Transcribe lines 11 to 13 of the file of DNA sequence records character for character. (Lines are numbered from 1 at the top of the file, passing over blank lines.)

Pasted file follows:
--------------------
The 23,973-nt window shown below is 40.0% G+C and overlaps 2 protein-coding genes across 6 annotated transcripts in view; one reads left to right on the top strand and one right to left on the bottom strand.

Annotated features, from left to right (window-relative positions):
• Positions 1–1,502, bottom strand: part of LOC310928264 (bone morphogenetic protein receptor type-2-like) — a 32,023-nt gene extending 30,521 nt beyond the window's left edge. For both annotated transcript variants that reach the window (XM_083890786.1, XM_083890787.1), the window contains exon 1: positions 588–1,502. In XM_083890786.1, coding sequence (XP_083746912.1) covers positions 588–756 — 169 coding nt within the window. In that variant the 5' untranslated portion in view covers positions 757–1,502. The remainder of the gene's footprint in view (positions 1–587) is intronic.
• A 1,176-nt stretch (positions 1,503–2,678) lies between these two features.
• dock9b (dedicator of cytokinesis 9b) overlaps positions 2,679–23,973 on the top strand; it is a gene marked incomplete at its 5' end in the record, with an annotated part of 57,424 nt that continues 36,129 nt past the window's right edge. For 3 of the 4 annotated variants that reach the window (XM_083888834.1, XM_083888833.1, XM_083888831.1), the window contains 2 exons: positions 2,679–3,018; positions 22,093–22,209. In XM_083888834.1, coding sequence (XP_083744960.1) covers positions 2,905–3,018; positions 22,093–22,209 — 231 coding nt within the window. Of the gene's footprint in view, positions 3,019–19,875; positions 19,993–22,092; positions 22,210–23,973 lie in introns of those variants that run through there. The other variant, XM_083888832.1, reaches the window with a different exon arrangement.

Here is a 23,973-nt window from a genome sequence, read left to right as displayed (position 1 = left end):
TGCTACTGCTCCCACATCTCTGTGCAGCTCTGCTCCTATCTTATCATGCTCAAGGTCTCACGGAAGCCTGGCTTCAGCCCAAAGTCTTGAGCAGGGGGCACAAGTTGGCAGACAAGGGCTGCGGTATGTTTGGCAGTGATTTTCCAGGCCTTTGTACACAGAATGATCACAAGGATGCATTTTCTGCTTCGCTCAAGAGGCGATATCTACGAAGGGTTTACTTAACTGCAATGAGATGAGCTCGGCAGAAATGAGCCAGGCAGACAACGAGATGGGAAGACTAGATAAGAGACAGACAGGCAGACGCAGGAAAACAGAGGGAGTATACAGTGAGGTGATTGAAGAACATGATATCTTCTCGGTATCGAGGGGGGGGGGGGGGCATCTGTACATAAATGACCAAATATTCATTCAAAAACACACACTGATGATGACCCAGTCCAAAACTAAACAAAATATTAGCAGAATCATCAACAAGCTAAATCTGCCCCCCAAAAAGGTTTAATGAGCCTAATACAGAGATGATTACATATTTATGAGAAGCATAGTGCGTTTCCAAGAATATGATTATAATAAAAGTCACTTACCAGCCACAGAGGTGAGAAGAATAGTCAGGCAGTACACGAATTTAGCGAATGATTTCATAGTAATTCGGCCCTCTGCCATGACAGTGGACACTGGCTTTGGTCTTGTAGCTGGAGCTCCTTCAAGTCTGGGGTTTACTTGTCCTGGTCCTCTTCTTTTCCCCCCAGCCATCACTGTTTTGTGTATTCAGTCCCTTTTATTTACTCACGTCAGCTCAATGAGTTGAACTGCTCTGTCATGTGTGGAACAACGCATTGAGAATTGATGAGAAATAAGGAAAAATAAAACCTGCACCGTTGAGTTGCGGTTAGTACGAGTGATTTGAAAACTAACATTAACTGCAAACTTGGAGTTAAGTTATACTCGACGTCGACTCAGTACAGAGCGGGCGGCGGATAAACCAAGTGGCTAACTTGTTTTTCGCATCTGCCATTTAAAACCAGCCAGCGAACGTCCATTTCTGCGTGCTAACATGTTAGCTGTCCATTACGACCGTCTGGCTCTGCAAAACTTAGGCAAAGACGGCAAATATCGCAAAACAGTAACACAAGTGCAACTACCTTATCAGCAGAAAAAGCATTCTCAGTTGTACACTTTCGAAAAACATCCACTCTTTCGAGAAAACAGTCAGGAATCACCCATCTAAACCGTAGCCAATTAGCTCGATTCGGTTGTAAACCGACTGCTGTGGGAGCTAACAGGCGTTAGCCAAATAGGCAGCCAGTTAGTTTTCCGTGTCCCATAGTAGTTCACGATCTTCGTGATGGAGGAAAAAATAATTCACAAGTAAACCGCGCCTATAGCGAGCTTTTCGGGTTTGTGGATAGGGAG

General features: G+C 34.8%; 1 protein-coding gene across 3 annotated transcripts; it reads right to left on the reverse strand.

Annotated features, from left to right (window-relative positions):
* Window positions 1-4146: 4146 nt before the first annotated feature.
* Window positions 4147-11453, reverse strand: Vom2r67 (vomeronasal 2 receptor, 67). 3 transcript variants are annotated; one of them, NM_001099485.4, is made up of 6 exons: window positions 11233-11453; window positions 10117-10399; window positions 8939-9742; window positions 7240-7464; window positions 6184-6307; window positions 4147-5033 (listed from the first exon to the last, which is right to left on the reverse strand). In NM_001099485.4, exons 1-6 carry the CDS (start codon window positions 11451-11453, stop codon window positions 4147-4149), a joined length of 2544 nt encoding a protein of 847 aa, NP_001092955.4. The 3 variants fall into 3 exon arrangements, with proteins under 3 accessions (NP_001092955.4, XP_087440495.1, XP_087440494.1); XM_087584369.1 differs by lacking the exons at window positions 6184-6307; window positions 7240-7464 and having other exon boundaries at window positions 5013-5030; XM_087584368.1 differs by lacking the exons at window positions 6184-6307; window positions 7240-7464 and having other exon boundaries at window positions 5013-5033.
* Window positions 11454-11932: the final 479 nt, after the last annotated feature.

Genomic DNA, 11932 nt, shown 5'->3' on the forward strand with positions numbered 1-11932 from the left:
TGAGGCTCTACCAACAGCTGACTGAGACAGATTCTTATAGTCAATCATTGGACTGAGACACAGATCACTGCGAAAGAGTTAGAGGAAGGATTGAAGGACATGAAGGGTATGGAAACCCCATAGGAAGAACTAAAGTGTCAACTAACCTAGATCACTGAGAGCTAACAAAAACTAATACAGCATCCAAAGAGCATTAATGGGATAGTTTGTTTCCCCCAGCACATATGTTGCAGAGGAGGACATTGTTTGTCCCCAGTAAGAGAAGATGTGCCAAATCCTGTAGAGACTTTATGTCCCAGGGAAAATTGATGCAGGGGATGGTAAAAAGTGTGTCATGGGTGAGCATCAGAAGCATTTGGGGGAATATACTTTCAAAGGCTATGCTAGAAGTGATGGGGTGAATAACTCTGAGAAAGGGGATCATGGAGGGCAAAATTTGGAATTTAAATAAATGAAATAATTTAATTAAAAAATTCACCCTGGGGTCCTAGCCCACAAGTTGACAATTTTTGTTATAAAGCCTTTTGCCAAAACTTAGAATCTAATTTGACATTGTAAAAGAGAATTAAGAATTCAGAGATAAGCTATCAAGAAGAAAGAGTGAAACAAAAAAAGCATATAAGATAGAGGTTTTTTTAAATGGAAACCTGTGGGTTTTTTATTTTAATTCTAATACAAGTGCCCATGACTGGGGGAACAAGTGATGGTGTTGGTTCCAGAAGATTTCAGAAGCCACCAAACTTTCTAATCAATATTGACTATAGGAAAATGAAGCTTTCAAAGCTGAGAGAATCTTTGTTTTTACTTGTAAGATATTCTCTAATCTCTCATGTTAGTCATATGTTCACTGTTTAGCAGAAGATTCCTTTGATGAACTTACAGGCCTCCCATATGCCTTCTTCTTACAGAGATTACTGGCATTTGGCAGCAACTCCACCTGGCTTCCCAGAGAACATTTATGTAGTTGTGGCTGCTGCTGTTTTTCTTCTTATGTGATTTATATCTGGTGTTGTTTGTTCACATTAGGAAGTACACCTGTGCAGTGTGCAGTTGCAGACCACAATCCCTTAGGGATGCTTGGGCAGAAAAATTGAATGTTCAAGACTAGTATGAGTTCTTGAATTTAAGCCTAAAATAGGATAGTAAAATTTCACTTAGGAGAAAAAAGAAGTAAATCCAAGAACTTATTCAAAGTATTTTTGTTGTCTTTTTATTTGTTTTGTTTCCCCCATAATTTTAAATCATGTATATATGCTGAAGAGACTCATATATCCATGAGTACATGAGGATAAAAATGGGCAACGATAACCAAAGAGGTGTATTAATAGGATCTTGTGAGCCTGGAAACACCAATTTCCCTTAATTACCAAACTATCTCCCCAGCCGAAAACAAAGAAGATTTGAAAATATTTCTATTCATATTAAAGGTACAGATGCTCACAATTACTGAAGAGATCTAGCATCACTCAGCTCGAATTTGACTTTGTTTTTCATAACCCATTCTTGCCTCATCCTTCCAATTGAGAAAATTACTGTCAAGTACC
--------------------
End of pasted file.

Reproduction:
* Window positions 4147-11453, reverse strand: Vom2r67 (vomeronasal 2 receptor, 67). 3 transcript variants are annotated; one of them, NM_001099485.4, is made up of 6 exons: window positions 11233-11453; window positions 10117-10399; window positions 8939-9742; window positions 7240-7464; window positions 6184-6307; window positions 4147-5033 (listed from the first exon to the last, which is right to left on the reverse strand). In NM_001099485.4, exons 1-6 carry the CDS (start codon window positions 11451-11453, stop codon window positions 4147-4149), a joined length of 2544 nt encoding a protein of 847 aa, NP_001092955.4. The 3 variants fall into 3 exon arrangements, with proteins under 3 accessions (NP_001092955.4, XP_087440495.1, XP_087440494.1); XM_087584369.1 differs by lacking the exons at window positions 6184-6307; window positions 7240-7464 and having other exon boundaries at window positions 5013-5030; XM_087584368.1 differs by lacking the exons at window positions 6184-6307; window positions 7240-7464 and having other exon boundaries at window positions 5013-5033.
* Window positions 11454-11932: the final 479 nt, after the last annotated feature.

Genomic DNA, 11932 nt, shown 5'->3' on the forward strand with positions numbered 1-11932 from the left: